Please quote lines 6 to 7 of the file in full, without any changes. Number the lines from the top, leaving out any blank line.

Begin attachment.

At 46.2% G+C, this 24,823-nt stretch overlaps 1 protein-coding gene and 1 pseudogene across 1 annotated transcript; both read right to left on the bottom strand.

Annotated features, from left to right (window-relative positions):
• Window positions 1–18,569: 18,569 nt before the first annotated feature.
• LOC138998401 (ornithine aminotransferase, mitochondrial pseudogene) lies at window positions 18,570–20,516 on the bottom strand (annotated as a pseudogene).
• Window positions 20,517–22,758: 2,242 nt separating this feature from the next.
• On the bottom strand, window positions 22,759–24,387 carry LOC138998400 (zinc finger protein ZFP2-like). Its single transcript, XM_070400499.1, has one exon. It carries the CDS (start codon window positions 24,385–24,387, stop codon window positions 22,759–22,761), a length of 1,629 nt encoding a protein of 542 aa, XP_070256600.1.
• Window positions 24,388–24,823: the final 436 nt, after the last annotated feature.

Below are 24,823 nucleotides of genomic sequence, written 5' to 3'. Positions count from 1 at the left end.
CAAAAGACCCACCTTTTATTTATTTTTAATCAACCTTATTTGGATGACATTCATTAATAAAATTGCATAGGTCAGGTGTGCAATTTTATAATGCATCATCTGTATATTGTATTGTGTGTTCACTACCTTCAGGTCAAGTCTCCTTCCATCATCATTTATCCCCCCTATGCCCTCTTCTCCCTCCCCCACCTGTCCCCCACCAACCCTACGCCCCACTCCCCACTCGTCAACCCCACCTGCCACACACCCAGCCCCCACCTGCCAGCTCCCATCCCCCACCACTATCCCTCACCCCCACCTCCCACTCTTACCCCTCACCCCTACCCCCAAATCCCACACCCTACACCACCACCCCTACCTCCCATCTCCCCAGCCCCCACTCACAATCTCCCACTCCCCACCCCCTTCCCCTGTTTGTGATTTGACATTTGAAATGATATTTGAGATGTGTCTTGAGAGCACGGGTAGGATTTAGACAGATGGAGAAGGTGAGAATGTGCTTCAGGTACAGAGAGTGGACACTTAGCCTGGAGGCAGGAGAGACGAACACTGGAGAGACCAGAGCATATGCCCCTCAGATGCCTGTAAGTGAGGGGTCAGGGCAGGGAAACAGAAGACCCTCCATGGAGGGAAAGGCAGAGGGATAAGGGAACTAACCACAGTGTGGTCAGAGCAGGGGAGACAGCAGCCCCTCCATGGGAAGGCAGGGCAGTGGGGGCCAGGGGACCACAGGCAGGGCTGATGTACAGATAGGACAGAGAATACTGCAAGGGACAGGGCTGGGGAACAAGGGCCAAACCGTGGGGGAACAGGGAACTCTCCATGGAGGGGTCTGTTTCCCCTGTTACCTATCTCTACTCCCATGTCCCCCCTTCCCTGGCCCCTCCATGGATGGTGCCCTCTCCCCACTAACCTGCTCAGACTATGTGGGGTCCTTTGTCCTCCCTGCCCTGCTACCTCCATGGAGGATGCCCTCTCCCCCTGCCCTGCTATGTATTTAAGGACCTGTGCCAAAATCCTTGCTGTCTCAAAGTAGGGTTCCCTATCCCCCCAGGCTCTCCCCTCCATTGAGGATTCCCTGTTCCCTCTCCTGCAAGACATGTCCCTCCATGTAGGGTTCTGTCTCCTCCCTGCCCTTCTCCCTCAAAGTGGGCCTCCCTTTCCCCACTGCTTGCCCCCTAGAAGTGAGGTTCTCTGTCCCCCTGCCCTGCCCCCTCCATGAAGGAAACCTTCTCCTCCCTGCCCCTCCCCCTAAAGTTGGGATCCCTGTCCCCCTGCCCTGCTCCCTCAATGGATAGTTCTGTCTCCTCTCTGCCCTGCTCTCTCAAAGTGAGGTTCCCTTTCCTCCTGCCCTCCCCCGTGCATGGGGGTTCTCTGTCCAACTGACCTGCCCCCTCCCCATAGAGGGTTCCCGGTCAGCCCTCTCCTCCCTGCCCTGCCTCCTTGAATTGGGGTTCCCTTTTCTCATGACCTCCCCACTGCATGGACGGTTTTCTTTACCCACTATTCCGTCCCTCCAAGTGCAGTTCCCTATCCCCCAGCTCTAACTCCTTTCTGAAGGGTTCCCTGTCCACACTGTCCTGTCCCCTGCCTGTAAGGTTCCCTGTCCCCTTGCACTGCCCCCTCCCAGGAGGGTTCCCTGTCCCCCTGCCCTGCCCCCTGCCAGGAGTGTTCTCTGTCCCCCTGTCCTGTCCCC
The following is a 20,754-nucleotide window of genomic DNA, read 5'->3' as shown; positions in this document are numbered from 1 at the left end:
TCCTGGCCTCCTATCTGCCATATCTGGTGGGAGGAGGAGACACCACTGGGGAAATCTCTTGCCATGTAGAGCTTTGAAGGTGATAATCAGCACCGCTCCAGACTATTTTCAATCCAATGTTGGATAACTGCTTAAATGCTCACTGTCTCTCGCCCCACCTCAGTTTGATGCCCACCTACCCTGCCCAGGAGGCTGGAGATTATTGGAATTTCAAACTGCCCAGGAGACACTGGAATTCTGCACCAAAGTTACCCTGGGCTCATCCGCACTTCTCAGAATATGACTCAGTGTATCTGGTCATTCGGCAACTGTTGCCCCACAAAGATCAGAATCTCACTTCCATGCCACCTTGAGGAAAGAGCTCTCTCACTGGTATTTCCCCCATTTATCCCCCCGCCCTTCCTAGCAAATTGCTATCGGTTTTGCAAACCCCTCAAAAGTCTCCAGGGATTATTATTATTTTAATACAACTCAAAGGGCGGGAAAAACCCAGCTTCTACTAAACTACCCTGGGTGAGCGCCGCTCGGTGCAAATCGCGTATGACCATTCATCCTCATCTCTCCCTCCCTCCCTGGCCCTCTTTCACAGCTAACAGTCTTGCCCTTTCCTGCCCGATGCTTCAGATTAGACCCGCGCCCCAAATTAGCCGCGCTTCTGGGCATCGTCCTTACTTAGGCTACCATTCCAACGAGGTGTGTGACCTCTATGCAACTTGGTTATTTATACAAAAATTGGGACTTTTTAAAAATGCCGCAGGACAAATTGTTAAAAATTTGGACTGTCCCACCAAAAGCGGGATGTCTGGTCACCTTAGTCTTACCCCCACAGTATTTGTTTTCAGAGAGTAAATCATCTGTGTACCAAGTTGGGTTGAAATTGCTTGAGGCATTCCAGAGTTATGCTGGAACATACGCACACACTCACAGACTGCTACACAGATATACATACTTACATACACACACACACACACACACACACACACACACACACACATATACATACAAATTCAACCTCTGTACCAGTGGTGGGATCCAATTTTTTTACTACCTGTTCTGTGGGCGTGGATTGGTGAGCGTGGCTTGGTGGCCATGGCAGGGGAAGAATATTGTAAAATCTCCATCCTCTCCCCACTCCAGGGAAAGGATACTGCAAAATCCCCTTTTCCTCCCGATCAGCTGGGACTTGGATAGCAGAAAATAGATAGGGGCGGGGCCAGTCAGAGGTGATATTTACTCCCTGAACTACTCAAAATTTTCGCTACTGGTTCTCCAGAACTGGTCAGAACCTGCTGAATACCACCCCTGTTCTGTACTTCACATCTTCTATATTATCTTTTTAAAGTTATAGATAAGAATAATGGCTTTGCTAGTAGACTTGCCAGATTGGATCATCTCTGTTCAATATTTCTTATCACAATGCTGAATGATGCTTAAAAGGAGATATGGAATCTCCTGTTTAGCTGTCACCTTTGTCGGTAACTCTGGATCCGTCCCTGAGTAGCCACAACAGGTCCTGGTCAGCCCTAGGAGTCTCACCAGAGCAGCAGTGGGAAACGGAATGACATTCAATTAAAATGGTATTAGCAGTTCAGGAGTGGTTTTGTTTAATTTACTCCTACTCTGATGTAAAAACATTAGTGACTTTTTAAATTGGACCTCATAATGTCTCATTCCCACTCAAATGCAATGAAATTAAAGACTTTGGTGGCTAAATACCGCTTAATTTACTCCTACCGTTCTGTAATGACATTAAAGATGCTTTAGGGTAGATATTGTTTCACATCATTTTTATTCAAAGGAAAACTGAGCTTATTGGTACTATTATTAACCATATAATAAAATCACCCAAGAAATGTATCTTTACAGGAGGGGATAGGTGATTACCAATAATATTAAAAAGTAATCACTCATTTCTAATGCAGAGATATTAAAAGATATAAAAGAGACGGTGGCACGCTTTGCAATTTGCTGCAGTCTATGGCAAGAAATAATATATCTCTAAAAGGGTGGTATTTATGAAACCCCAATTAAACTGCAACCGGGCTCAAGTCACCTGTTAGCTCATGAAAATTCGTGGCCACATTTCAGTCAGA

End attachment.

• On the bottom strand, window positions 22,759–24,387 carry LOC138998400 (zinc finger protein ZFP2-like). Its single transcript, XM_070400499.1, has one exon. It carries the CDS (start codon window positions 24,385–24,387, stop codon window positions 22,759–22,761), a length of 1,629 nt encoding a protein of 542 aa, XP_070256600.1.
• Window positions 24,388–24,823: the final 436 nt, after the last annotated feature.